It is essential that physical activity services are available and 'prescribed' to all cancer patients
Small physical activities can have a big impact on your health

Small physical activities can have a big impact on your health

You can cut the chances of your cancer coming back through daily physical activity, according to new research.

Although patients find the recovery stage following intensive chemotherapy or radiotherapy treatment difficult, daily activity has singnificant immediate and long-term benefits.

The study, conducted by Macmillan Cancer Support, revealed breast cancer patients reduced their risk of recurrence or mortality by up to 40 per cent while bowel and prostate cancer sufferers decreased their chanced by up to 50 and 30 per cent respectively.

Not being physically active enough is risking the health of 1.6 million cancer survivors, as doctors fail to inform them about the benefits of exercise.

"The evidence in out report, Move More, shows just how important physical activity is to the recovery process of cancer. Yet very little attention to its benefits is given by health professionals or by those commissioning health services," says Ciaran Devane, chief executive of Macmillan Cancer Support.

"It is essential that physical activity services are available and 'prescribed' to all cancer patients," says Ciaran.

Another finding from the study is, after treatment all cancer patients can reduce the risk of getting side effects of cancer and its treatment by doing recommended levels of activity. These side effects include fatigue, depression, osteoporosis and heart disease.

Currently there are two million people living with and beyond cancer in the UK, and this is increasing by 3.2 per cent every year. If the current trend continures, there will be nearly four million people living with cancer by 2030.

According to a Macmillan survey, more than 70 per cent say they're struggling with the physical side effects between one and 10 years after treatment. Thing like weight gain, nerve damage, swelling around the arms, blood clots, hot flushes and night sweats.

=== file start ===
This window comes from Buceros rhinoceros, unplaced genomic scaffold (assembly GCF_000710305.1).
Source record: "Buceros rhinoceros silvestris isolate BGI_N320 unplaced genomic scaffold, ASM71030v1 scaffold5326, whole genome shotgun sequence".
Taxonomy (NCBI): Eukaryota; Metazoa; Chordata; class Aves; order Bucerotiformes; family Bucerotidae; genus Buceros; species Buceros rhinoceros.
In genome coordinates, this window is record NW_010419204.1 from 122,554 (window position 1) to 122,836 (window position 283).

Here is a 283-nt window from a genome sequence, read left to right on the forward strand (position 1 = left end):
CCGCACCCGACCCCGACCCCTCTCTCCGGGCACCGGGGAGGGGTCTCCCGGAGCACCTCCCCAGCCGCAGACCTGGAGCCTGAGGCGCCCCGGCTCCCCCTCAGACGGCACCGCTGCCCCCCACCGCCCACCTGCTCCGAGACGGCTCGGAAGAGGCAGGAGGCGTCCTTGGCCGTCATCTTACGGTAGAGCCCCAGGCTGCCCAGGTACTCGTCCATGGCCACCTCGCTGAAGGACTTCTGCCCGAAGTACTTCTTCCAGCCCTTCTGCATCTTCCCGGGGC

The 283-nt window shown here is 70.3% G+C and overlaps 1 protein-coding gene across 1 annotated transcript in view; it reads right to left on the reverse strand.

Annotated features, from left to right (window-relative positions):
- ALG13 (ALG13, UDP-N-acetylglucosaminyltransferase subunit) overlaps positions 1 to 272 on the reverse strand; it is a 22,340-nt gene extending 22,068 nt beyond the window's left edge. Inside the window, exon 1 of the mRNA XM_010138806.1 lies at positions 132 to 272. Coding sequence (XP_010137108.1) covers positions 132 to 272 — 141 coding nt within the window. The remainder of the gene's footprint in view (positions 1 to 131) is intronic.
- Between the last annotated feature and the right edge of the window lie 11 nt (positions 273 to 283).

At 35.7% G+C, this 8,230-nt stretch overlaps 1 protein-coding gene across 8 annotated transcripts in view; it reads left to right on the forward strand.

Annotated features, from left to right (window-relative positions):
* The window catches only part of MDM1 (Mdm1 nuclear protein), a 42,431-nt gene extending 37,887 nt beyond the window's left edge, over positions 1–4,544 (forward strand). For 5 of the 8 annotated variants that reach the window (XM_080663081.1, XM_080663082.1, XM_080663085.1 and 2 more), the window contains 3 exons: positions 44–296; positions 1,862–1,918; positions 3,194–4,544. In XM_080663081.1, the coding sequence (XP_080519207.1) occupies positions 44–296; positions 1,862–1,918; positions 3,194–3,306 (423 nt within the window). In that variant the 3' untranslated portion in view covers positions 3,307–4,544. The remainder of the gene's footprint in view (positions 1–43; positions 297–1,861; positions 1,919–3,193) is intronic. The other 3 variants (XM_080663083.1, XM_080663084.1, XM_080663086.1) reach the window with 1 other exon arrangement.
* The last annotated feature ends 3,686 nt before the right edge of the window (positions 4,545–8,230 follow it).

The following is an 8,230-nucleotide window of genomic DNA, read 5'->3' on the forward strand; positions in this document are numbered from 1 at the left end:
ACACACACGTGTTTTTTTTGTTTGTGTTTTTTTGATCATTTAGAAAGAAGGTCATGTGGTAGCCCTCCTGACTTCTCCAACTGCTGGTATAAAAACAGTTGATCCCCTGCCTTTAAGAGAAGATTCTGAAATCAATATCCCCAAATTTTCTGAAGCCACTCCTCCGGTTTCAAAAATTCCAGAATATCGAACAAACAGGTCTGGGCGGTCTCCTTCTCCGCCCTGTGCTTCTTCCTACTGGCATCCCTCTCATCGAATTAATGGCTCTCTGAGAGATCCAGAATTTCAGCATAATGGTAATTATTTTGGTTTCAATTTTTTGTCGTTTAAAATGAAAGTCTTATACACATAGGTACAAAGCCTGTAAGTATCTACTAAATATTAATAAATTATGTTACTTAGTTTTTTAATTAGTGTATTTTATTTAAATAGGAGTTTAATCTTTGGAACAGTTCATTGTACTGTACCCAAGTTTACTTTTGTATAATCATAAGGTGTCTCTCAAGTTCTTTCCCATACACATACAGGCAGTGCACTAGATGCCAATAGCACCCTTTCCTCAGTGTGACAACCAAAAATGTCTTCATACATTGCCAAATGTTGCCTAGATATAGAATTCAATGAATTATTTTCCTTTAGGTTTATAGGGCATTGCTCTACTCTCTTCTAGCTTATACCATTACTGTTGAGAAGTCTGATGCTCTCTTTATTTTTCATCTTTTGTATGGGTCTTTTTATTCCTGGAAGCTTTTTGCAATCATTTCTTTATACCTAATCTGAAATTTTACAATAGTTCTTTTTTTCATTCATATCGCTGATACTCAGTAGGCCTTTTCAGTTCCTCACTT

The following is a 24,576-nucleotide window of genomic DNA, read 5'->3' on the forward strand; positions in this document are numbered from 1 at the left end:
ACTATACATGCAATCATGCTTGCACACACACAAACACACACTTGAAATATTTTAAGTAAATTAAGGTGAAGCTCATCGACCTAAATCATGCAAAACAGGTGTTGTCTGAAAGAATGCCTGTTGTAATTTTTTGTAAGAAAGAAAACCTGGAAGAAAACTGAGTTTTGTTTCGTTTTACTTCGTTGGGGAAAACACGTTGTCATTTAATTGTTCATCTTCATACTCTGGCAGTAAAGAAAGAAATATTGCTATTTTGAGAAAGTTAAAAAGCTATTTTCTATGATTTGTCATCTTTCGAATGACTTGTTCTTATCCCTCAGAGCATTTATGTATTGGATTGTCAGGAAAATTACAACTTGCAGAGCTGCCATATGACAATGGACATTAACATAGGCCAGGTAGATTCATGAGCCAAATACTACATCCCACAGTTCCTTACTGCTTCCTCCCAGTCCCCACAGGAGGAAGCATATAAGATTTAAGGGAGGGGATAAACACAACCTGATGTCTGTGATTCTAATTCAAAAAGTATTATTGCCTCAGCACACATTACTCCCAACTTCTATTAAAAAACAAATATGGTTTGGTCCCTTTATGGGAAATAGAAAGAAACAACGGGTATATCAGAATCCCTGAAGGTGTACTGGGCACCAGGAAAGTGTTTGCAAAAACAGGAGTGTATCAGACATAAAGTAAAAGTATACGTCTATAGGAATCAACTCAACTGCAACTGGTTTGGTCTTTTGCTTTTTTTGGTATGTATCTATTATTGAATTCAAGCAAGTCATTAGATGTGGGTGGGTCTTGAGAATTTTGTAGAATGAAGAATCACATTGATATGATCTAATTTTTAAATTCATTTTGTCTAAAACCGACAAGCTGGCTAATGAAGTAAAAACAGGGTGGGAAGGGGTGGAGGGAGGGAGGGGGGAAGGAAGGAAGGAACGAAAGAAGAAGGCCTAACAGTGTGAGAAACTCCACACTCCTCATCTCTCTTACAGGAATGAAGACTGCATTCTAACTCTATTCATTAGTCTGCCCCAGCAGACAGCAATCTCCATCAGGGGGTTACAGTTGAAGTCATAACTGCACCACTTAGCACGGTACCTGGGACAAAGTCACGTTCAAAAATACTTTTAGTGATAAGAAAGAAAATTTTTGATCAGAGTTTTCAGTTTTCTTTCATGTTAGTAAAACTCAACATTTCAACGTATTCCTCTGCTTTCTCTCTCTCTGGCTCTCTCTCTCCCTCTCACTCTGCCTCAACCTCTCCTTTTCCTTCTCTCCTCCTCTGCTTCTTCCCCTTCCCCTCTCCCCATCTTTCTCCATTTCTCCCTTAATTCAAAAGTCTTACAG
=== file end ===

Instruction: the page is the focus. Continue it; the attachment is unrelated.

"The advice that I would have previously given to one of my patients would have been to ‘take it easy," says Jane Maher, Chief Medical Officer of Macmillan Cancer Support and leading clinical oncologist.

"There really needs to be a cultural change, so that health professionals see physical activity as an integral part of cancer after care, not just an optional add-on."

Jane, 57 from Christchurch, was diagnosed with breast cancer, after overcoming that she took part in a 'prescribed' exercise course following her treatment.

She says: "Before I was diagnosed with breast cancer I didn't really do much exercise. I felt pretty down and exhausted after my treatment - it really knocked it out of men.

"I was referred to the BACSUP programme, where I was given 12 weeks free use of the gym and regular meetings with a specially trained fitness instructor. They suggested I go along to a dragon boat racing group for women who've had breast cancer. I loved it so much, I'm still taking part.

"I feel like a completely different person. I'm much more confident, am much less tired and feel so much better. Who could have imagined me being so full of life after everything I've been through?"

Macmillan wants to turn the myth on its head that rest is best following treatment. Keeping active can be as simple and sun as a spot of gardening, a jog to buy milk from the corner shop, or perhaps a quick boogie in your front room.

To help encourage sufferers to Move More, Jo Brand, Joanna Scanlan and Peter Capaldi have worked together on this short film.

Femalefirst Taryn Davies

by for
find me on and follow me on

Tagged in